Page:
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By Matt Siegel and Byron Kaye SYDNEY/PERTH, Australia (Reuters) - Australian officials supervising the search for missing Malaysia Airlines Flight MH370 said on Saturday that an underwater search for the black box recorder based on "pings" possibly from the device could be completed in five to seven days. A U.S. Navy deep-sea autonomous underwater vehicle (AUV) is scouring a remote stretch of the Indian Ocean floor for signs of the plane, which disappeared from radars on March 8 with 239 people on board and is believed to have crashed in the area. After almost two months without a sign of wreckage, the current underwater search has been narrowed to a circular area with a radius of 10 km (6.2 miles) around the location in which one of four pings believed to have come from the black box recorders was detected on April 8, officials said. "Provided the weather is favorable for launch and recovery of the AUV and we have a good run with the serviceability of the AUV, we should complete the search of the focused underwater area in five to seven days," the Joint Agency Coordination Centre told Reuters in an email.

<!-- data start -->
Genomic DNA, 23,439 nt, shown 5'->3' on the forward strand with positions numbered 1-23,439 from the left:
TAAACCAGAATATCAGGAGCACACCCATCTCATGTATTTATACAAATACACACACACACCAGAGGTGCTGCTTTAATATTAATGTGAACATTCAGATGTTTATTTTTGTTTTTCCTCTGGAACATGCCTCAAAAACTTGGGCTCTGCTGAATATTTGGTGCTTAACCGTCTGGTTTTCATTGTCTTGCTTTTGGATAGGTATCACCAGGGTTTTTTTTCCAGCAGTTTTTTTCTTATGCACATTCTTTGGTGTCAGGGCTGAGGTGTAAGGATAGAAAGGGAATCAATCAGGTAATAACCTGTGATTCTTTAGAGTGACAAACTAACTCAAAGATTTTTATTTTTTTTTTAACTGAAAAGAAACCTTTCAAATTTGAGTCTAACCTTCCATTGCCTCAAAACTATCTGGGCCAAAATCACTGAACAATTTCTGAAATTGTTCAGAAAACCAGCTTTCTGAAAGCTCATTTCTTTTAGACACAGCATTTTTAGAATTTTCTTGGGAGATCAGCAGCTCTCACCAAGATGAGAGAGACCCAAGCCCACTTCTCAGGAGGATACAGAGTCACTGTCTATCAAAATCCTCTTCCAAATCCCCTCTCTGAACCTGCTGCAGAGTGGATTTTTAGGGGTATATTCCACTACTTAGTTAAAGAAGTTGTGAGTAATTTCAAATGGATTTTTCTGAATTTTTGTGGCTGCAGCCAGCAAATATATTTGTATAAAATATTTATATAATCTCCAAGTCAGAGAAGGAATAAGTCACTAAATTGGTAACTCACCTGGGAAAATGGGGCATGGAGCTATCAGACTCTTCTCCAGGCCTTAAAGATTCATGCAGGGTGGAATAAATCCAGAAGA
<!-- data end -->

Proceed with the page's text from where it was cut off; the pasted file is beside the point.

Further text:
JACKSON, Wyo. (AP) — A sudden lurch in a creeping landslide in the northwest Wyoming resort town of Jackson split a house in two and forced workers to abandon just-begun efforts to stabilize the hillside.
Travelers at Asian airports have asked questions about the March 8 disappearance of Malaysia Airlines Flight 370 while en route from Kuala Lumpur to Beijing. Here are some of them, followed by answers.